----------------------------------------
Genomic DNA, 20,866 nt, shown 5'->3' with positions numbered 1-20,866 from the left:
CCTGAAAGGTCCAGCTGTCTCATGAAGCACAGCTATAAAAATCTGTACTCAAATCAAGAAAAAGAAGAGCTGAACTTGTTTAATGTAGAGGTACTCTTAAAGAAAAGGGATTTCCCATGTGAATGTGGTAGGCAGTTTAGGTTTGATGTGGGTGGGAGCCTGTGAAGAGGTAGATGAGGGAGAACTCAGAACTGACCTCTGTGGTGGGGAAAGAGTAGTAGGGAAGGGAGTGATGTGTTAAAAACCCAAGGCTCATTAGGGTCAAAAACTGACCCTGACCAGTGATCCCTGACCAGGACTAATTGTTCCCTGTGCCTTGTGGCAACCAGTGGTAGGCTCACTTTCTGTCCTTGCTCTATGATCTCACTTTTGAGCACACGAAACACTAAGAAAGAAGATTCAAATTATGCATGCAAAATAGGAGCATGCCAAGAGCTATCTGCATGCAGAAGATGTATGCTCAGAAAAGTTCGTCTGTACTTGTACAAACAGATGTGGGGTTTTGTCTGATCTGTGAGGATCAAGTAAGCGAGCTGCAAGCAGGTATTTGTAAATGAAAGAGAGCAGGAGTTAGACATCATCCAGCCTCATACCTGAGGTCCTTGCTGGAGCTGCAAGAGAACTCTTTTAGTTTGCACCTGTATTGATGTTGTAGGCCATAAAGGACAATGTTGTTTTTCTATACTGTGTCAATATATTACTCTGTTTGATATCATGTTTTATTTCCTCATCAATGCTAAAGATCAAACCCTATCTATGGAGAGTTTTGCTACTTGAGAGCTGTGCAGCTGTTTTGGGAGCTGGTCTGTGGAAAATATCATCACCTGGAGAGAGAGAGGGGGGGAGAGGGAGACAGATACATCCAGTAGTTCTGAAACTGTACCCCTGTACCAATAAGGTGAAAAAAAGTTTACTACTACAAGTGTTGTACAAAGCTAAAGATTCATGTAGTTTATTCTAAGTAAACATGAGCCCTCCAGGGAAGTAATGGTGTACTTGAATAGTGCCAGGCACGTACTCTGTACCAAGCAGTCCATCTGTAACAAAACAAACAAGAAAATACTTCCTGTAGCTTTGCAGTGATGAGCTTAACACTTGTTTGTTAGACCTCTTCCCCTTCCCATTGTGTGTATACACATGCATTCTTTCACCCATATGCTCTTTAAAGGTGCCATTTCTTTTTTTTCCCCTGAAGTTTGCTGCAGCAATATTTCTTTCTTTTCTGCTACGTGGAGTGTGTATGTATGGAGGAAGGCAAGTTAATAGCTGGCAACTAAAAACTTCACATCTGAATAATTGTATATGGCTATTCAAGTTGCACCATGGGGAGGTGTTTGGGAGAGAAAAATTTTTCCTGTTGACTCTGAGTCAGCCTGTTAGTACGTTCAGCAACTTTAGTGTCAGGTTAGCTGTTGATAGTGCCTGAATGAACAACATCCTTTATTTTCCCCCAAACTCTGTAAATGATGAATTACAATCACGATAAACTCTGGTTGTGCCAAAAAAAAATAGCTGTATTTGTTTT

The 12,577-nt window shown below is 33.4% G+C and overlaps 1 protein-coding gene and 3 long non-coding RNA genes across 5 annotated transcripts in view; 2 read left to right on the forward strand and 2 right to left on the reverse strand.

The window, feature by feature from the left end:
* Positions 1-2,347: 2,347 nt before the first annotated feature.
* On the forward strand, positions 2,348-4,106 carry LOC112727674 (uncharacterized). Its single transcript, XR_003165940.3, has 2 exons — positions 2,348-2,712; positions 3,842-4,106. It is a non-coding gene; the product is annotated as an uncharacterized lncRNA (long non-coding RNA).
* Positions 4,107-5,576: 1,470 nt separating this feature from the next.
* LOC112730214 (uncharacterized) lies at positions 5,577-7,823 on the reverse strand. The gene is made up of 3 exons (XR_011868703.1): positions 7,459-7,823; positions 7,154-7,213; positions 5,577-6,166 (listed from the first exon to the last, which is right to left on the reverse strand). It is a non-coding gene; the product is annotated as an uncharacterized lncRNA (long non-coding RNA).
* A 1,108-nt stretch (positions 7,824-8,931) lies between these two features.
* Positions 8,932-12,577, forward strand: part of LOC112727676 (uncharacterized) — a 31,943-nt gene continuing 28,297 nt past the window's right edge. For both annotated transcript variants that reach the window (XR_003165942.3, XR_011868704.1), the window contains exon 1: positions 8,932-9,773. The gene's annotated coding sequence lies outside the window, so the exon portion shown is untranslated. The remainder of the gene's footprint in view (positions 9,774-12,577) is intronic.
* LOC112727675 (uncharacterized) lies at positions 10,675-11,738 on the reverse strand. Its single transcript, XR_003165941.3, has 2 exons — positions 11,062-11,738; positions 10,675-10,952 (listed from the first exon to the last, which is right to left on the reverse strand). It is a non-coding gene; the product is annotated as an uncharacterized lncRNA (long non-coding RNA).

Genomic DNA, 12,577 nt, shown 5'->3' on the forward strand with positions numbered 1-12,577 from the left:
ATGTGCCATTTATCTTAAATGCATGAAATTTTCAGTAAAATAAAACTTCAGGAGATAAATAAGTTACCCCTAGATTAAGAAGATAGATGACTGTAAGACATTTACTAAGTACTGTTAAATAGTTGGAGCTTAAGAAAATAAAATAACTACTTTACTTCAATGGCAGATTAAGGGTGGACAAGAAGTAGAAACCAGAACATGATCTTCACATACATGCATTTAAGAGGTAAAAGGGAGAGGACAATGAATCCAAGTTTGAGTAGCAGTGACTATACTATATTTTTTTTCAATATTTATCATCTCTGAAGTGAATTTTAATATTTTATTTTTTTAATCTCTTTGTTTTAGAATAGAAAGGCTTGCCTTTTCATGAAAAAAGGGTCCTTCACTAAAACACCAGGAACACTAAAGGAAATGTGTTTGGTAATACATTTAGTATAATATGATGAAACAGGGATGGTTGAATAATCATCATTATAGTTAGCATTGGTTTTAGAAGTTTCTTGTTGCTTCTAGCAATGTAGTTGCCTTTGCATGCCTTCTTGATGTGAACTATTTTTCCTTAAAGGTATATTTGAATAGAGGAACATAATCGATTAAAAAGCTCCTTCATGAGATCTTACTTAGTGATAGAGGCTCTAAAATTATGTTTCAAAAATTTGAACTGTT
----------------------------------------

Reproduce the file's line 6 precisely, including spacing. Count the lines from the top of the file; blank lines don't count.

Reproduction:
* On the forward strand, positions 2,348-4,106 carry LOC112727674 (uncharacterized). Its single transcript, XR_003165940.3, has 2 exons — positions 2,348-2,712; positions 3,842-4,106. It is a non-coding gene; the product is annotated as an uncharacterized lncRNA (long non-coding RNA).